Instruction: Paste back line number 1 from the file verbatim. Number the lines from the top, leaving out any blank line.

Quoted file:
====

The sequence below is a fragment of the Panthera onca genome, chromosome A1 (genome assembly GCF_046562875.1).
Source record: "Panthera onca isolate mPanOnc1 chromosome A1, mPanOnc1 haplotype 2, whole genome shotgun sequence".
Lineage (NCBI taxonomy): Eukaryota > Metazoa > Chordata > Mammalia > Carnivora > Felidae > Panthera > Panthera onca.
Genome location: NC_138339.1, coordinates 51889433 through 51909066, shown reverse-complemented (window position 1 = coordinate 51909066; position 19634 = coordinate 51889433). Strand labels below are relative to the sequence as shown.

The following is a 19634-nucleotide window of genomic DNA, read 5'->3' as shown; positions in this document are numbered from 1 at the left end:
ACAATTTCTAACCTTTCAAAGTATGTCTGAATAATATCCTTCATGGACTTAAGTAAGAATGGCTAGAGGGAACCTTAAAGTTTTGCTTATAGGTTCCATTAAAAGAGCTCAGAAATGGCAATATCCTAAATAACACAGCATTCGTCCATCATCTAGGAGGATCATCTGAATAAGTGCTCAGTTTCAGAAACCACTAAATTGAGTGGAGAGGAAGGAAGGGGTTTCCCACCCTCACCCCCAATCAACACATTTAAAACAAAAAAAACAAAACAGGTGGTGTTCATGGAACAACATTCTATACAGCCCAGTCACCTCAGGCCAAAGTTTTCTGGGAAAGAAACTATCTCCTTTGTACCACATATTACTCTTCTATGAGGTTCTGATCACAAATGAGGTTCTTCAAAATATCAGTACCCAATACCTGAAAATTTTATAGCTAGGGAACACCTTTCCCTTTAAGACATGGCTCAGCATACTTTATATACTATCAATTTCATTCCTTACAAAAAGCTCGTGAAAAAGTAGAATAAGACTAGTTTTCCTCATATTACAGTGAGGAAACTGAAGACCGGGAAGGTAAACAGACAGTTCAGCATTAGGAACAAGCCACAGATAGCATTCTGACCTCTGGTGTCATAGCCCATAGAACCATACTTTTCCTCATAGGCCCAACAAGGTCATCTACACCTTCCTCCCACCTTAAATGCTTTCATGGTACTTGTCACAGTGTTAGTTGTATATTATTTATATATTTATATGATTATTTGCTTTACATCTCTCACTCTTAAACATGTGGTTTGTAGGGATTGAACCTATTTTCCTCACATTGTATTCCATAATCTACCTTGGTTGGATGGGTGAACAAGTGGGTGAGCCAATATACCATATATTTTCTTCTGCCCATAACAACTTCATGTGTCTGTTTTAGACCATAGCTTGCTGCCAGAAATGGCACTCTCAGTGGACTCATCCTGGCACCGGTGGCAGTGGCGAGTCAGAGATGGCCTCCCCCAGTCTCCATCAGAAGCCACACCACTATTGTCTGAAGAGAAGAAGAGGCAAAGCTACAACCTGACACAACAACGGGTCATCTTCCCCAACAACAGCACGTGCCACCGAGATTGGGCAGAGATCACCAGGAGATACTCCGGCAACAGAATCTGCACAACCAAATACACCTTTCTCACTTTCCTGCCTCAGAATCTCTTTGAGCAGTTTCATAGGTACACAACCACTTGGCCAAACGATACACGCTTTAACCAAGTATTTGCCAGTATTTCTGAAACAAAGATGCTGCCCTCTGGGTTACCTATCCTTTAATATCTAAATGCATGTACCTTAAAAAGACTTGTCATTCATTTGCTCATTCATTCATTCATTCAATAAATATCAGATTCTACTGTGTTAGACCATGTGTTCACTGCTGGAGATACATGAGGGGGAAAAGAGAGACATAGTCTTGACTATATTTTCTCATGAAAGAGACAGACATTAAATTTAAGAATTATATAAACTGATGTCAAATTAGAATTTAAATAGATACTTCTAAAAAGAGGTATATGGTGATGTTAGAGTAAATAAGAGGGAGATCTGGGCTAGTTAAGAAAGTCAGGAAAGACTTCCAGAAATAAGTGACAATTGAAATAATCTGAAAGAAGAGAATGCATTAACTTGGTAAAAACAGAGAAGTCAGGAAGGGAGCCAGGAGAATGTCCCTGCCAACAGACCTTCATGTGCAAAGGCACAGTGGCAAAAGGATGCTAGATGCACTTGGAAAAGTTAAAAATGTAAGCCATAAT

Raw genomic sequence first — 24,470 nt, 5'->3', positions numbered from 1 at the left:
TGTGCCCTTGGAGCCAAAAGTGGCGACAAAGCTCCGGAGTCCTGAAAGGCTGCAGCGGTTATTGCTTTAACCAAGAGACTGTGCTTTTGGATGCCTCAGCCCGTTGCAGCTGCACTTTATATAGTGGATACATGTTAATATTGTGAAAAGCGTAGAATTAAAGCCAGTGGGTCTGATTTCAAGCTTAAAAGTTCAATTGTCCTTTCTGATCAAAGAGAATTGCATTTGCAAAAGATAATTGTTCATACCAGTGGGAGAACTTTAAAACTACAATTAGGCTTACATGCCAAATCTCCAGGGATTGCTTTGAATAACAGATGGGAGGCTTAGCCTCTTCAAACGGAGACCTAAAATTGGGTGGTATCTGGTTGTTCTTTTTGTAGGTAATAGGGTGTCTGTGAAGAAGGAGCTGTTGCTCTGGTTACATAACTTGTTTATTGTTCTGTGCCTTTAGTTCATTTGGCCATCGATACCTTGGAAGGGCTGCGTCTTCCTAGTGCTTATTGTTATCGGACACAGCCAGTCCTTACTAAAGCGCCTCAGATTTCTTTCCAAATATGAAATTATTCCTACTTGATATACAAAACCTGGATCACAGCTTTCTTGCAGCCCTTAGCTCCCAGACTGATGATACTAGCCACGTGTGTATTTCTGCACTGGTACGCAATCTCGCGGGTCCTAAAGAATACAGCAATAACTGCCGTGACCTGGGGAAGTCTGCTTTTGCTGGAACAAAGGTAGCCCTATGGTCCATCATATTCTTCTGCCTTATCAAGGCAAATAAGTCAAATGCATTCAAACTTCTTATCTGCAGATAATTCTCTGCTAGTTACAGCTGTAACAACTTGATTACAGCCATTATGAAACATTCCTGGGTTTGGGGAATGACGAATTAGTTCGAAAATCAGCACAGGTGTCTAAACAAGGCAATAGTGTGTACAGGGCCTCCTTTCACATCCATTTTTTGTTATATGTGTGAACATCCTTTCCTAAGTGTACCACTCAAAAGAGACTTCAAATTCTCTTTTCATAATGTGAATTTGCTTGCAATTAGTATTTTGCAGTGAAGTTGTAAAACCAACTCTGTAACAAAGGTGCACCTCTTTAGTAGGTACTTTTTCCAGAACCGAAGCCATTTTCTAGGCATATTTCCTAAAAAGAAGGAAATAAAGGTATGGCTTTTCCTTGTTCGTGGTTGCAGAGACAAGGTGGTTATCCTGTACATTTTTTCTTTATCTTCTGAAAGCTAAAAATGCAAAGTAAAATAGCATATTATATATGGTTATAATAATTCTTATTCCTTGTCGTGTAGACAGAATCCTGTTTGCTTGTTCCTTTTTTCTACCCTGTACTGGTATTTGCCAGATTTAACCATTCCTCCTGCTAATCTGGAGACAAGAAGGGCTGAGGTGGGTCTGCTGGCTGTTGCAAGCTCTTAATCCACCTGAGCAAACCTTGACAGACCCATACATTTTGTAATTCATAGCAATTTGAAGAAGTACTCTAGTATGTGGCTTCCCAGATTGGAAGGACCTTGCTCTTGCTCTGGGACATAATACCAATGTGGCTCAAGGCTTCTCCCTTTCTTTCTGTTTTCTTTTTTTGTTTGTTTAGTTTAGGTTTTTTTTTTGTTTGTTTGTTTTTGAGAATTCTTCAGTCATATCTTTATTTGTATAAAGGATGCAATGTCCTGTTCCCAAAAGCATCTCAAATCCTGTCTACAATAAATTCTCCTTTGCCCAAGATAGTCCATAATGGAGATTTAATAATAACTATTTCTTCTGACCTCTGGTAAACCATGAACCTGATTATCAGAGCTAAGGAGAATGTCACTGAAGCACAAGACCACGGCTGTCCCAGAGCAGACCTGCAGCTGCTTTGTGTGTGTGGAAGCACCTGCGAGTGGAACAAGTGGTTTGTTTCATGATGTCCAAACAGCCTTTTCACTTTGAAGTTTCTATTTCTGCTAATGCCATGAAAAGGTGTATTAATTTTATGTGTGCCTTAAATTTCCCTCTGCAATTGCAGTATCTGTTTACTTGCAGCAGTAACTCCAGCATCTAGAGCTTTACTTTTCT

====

The sequence below is a fragment of the Panthera onca genome, chromosome A1 (genome assembly GCF_046562875.1).